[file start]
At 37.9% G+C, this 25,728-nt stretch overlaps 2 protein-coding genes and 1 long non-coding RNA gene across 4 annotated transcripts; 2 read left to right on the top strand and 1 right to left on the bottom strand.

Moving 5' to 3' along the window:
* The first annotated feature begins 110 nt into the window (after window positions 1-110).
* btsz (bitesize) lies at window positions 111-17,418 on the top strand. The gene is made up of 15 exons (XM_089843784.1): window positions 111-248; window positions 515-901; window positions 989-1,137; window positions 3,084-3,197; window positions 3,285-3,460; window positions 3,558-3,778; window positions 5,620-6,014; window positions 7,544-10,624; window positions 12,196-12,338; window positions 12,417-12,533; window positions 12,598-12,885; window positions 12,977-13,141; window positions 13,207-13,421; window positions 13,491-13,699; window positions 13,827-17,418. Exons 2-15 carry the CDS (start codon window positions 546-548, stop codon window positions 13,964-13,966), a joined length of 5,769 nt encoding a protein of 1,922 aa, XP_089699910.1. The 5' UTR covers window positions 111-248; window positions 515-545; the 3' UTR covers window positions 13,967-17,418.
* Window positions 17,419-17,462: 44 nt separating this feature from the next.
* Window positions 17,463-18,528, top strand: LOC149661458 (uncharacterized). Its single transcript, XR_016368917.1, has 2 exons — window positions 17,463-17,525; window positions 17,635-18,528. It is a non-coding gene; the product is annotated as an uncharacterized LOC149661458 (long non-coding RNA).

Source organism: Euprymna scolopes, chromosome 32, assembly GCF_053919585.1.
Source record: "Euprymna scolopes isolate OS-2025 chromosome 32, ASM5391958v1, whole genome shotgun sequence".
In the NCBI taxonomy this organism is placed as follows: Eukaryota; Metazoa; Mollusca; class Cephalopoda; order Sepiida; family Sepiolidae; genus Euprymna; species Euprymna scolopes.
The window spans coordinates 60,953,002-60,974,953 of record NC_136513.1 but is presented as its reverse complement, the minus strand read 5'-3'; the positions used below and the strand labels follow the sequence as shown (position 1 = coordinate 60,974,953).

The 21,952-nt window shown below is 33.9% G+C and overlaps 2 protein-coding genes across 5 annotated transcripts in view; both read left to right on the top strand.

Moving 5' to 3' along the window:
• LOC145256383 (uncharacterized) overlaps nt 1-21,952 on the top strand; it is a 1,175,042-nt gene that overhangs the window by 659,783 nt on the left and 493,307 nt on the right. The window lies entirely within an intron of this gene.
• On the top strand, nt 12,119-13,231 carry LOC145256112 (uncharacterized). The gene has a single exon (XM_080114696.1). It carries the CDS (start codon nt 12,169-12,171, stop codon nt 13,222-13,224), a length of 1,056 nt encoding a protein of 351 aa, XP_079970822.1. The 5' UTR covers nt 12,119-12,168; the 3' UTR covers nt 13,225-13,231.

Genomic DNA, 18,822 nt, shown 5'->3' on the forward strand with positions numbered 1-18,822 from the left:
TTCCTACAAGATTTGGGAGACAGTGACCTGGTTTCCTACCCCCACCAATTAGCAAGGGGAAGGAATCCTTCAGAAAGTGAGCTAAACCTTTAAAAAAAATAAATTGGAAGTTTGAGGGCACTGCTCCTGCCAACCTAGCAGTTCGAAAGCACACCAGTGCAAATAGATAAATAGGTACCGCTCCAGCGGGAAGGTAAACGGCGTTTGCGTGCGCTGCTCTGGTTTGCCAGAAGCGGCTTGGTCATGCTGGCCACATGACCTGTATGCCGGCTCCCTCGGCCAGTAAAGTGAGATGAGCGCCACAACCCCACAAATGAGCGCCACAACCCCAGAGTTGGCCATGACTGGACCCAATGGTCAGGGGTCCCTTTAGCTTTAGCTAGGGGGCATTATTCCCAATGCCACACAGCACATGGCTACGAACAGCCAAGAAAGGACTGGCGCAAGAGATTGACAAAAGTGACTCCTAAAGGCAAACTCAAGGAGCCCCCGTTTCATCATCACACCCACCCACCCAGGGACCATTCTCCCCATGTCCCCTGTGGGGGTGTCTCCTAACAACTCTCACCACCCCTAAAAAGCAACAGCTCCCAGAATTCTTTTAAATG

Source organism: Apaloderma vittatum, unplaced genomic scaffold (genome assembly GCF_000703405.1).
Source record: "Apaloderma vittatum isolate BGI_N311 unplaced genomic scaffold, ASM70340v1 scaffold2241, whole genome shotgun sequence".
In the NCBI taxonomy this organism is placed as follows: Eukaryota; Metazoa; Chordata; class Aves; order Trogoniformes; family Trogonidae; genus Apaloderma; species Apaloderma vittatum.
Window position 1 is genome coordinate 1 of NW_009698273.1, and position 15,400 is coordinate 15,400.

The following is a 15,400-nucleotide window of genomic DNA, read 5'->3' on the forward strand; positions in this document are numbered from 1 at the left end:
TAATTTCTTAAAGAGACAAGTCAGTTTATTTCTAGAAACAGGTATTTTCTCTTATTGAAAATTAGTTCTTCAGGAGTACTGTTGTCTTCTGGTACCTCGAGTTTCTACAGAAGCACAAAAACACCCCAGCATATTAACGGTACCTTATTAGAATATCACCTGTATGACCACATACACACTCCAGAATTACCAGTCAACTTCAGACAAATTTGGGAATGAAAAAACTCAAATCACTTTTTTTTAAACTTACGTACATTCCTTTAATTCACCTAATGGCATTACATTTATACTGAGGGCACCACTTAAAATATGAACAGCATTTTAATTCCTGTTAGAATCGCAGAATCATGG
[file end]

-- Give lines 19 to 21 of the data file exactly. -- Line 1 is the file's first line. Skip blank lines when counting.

In the NCBI taxonomy this organism is placed as follows: Eukaryota; Metazoa; Chordata; class Aves; order Trogoniformes; family Trogonidae; genus Apaloderma; species Apaloderma vittatum.
Window position 1 is genome coordinate 1 of NW_009698273.1, and position 15,400 is coordinate 15,400.

The following is a 15,400-nucleotide window of genomic DNA, read 5'->3' on the forward strand; positions in this document are numbered from 1 at the left end: